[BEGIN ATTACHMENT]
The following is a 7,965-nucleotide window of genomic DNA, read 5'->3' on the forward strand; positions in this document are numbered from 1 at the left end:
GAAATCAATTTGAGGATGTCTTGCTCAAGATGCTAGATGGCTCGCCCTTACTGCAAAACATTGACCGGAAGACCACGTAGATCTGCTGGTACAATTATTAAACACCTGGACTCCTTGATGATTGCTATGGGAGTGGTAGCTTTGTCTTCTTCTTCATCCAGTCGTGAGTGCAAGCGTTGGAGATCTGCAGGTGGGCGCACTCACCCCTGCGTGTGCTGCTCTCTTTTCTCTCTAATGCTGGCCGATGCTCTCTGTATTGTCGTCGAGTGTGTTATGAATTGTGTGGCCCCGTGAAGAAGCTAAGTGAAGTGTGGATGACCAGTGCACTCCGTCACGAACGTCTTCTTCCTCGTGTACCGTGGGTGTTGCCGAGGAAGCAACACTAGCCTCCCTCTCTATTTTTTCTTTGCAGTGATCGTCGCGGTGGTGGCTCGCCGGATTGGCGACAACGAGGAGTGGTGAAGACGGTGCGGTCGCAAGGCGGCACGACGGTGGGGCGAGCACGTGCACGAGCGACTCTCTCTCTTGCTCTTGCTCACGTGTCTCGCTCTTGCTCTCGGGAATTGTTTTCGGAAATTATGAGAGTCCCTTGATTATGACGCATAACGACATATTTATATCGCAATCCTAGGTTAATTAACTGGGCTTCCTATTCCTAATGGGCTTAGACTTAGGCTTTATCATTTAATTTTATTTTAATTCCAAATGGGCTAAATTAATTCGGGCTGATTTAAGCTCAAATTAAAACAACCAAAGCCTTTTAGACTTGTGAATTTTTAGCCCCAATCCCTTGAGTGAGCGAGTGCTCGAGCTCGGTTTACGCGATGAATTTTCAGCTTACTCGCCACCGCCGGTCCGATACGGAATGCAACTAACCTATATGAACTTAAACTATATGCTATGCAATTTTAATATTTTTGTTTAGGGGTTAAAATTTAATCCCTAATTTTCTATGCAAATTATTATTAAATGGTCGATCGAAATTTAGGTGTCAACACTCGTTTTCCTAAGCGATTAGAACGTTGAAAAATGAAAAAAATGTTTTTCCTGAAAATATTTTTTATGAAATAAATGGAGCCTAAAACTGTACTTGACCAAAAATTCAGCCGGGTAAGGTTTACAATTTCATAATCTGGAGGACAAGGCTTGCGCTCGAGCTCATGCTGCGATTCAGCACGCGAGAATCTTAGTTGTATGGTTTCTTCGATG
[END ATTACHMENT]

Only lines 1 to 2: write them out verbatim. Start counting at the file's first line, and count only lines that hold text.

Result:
The following is a 7,965-nucleotide window of genomic DNA, read 5'->3' on the forward strand; positions in this document are numbered from 1 at the left end:
GAAATCAATTTGAGGATGTCTTGCTCAAGATGCTAGATGGCTCGCCCTTACTGCAAAACATTGACCGGAAGACCACGTAGATCTGCTGGTACAATTATTAAACACCTGGACTCCTTGATGATTGCTATGGGAGTGGTAGCTTTGTCTTCTTCTTCATCCAGTCGTGAGTGCAAGCGTTGGAGATCTGCAGGTGGGCGCACTCACCCCTGCGTGTGCTGCTCTCTTTTCTCTCTAATGCTGGCCGATGCTCTCTGTATTGTCGTCGAGTGTGTTATGAATTGTGTGGCCCCGTGAAGAAGCTAAGTGAAGTGTGGATGACCAGTGCACTCCGTCACGAACGTCTTCTTCCTCGTGTACCGTGGGTGTTGCCGAGGAAGCAACACTAGCCTCCCTCTCTATTTTTTCTTTGCAGTGATCGTCGCGGTGGTGGCTCGCCGGATTGGCGACAACGAGGAGTGGTGAAGACGGTGCGGTCGCAAGGCGGCACGACGGTGGGGCGAGCACGTGCACGAGCGACTCTCTCTCTTGCTCTTGCTCACGTGTCTCGCTCTTGCTCTCGGGAATTGTTTTCGGAAATTATGAGAGTCCCTTGATTATGACGCATAACGACATATTTATATCGCAATCCTAGGTTAATTAACTGGGCTTCCTATTCCTAATGGGCTTAGACTTAGGCTTTATCATTTAATTTTATTTTAATTCCAAATGGGCTAAATTAATTCGGGCTGATTTAAGCTCAAATTAAAACAACCAAAGCCTTTTAGACTTGTGAATTTTTAGCCCCAATCCCTTGAGTGAGCGAGTGCTCGAGCTCGGTTTACGCGATGAATTTTCAGCTTACTCGCCACCGCCGGTCCGATACGGAATGCAACTAACCTATATGAACTTAAACTATATGCTATGCAATTTTAATATTTTTGTTTAGGGGTTAAAATTTAATCCCTAATTTTCTATGCAAATTATTATTAAATGGTCGATCGAAATTTAGGTGTCAACACTCGTTTTCCTAAGCGATTAGAACGTTGAAAAATGAAAAAAATGTTTTTCCTGAAAATATTTTTTATGAAATAAATGGAGCCTAAAACTGTACTTGACCAAAAATTCAGCCGGGTAAGGTTTACAATTTCATAATCTGGAGGACAAGGCTTGCGCTCGAGCTCATGCTGCGATTCAGCACGCGAGAATCTTAGTTGTATGGTTTCTTCGATG